A Little Aspirin Protects the Colon
Low-Dose Aspirin Cuts Colorectal Cancer Risk, Researchers Say
By NANCY WALSH, MedPage Today Contributing Writer
Sept. 18, 2010
Regular use of low-dose aspirin can cut the risk of colorectal cancer by a third, with benefits becoming apparent quickly, a large Scottish case-control study found.
After a just year, patients who took 75 mg/day of aspirin -- a lower dose than a standard baby aspirin -- reduced their risk of colon cancer by 13 percent compared with controls, according to Farhat V.N. Din of the University of Edinburgh and colleagues.
And after five years the relative risk reduction was 37 percent, the researchers reported online in Gut.
Epidemiologic studies have shown that aspirin and other nonsteroidal anti-inflammatory drugs (NSAIDs) lower the incidence of colorectal cancer by about 40 percent, a finding supported by some, though not all, randomized trials.
"The key finding of our case-control study is that the daily 75 mg dose of aspirin is associated with a lower incidence of [colorectal cancer] in the general population," Din and colleagues wrote.
Some previous studies have suggested that higher doses might be needed for prevention of colorectal cancer, but "our data provide reassurance that lower doses of aspirin do provide worthwhile risk reduction effects," they observed.
Aspirin has not as yet been recommended for primary chemoprevention of colorectal cancer, however, because of unanswered questions on dose, duration, and effects on survival.
To explore these questions, Din and colleagues prospectively recruited 2,279 cases and 2,907 matched controls ages 16 to 79 years who completed a questionnaire on lifestyle, medications used and cancer history.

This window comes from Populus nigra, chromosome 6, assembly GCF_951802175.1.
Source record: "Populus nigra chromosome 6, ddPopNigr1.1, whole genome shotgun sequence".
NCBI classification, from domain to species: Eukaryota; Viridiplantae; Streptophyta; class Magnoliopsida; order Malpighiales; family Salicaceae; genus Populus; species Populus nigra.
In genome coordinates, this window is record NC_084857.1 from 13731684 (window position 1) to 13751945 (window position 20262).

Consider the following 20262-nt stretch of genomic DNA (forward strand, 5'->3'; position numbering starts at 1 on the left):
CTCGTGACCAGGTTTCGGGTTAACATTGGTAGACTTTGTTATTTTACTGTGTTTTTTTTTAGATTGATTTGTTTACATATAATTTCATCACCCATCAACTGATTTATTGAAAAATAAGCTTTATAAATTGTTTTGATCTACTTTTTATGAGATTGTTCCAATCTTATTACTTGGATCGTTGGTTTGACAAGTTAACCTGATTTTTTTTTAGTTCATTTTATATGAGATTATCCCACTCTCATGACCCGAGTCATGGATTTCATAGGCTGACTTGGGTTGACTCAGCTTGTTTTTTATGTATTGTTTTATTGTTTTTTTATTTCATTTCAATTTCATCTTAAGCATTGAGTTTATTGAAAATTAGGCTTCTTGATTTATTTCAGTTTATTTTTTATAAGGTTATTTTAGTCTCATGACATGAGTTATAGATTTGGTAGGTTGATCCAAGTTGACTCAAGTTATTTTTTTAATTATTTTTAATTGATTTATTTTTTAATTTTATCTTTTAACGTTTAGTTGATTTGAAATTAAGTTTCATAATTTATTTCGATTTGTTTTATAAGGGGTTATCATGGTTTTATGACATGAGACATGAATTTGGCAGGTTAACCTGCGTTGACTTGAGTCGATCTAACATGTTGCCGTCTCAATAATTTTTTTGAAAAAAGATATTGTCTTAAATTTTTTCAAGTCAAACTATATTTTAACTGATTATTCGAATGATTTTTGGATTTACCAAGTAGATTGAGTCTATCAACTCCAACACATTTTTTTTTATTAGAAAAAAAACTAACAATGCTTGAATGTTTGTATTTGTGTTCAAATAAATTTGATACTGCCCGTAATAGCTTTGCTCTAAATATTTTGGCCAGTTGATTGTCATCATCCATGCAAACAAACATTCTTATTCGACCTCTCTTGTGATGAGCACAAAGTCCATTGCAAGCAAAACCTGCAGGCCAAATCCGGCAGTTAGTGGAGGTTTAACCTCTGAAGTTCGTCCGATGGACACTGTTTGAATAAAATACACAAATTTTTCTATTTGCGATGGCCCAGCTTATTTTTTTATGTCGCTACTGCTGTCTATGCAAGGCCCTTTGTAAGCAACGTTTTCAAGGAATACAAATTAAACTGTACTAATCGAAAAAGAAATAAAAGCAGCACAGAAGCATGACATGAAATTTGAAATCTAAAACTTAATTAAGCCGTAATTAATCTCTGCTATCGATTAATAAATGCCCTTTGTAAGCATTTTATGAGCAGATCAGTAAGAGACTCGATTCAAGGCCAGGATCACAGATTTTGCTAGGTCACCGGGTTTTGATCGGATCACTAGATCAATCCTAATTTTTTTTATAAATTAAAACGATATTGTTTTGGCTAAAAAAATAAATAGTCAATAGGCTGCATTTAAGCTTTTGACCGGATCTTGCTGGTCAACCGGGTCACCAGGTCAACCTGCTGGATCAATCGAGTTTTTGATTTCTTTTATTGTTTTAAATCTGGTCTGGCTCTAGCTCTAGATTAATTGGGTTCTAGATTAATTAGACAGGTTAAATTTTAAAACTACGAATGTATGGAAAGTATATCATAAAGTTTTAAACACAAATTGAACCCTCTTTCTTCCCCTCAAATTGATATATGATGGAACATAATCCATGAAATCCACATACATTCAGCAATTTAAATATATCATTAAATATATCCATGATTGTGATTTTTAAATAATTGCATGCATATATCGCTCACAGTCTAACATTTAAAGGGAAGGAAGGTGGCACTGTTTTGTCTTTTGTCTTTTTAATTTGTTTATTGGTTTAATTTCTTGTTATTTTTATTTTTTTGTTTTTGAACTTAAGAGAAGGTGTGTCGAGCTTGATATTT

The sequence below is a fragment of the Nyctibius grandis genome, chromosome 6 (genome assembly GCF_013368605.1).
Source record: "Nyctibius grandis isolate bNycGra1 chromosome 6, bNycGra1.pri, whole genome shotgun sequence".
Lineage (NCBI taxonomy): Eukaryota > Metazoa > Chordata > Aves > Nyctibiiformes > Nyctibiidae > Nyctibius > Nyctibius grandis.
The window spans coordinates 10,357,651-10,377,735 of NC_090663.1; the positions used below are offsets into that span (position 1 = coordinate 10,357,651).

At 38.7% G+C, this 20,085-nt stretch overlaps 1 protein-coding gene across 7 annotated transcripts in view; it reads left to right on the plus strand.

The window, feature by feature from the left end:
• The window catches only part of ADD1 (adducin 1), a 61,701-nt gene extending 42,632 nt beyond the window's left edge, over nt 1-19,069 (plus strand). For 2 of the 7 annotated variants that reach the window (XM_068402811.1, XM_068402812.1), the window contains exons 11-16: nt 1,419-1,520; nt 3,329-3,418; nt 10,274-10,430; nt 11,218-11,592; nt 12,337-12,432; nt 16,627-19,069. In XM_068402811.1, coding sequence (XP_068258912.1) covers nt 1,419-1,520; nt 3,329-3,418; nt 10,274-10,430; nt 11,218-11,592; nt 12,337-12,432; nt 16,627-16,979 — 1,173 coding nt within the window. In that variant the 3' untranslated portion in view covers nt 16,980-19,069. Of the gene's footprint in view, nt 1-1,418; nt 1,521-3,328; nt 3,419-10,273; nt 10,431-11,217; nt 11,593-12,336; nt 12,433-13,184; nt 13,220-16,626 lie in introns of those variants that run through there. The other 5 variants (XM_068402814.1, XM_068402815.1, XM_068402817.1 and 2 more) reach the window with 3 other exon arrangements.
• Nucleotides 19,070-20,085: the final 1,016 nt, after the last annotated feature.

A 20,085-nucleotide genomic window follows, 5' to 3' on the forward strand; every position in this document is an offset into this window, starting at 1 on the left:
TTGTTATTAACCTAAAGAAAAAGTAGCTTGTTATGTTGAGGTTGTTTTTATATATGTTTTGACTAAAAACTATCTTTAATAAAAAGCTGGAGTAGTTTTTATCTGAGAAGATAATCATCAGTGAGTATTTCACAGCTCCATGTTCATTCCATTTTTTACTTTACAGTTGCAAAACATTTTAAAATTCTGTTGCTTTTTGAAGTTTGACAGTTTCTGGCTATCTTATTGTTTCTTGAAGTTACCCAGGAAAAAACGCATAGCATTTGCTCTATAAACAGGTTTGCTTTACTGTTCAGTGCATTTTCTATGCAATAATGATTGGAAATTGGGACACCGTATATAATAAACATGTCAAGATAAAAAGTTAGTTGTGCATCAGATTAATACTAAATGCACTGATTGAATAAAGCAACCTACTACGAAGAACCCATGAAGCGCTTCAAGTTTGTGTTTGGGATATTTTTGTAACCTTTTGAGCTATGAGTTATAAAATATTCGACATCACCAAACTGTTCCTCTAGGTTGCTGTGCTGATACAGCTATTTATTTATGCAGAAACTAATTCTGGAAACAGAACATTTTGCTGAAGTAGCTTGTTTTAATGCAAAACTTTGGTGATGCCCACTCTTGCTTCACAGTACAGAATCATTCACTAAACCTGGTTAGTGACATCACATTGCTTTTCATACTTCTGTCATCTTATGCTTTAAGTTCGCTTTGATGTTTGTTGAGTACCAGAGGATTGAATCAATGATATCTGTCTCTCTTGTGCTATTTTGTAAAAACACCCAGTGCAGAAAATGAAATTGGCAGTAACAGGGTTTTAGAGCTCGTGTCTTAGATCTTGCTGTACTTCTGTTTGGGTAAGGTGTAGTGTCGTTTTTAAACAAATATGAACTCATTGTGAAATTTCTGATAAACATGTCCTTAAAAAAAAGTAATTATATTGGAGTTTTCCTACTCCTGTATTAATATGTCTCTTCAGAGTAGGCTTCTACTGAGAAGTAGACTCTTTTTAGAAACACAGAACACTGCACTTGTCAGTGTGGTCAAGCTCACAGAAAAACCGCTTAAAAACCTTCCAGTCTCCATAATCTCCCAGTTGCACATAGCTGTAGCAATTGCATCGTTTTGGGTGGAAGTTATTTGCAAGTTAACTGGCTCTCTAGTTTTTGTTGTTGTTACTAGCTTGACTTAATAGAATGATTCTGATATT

Analysis of the data determined that overall, the risk of colorectal cancer was lower in users of any NSAID compared with nonusers after adjustment for factors such as age, sex, and physical activity.
The inverse association between the use of 75 mg aspirin and colorectal cancer was seen for both men and women, but was significant only in men.
There was no protective effect of aspirin or NSAIDs on all-cause mortality during nearly five years of follow-up. Nor was there an effect on colorectal-related mortality.
The lack of effect on survival may relate to sample sizes or limited duration of intake, according to the researchers.
Among cases taking aspirin or NSAIDs there were 224 deaths, six possibly related to the drugs (one gastrointestinal bleed and five cerebrovascular accidents).
Among the cases not using aspirin or NSAIDs there were 486 deaths, with three bleeds and three cerebrovascular accidents.
There was no difference between users and nonusers in deaths resulting from bleeds, although power to detect a difference may have been inadequate.
Strengths of the study include its prospective design, matched controls, and its being representative of the population at large, not only high-risk groups.
A shortcoming was that the investigators were not aware if cases continued taking aspirin or NSAIDs after their cancer diagnosis, which limits the conclusions that can be drawn.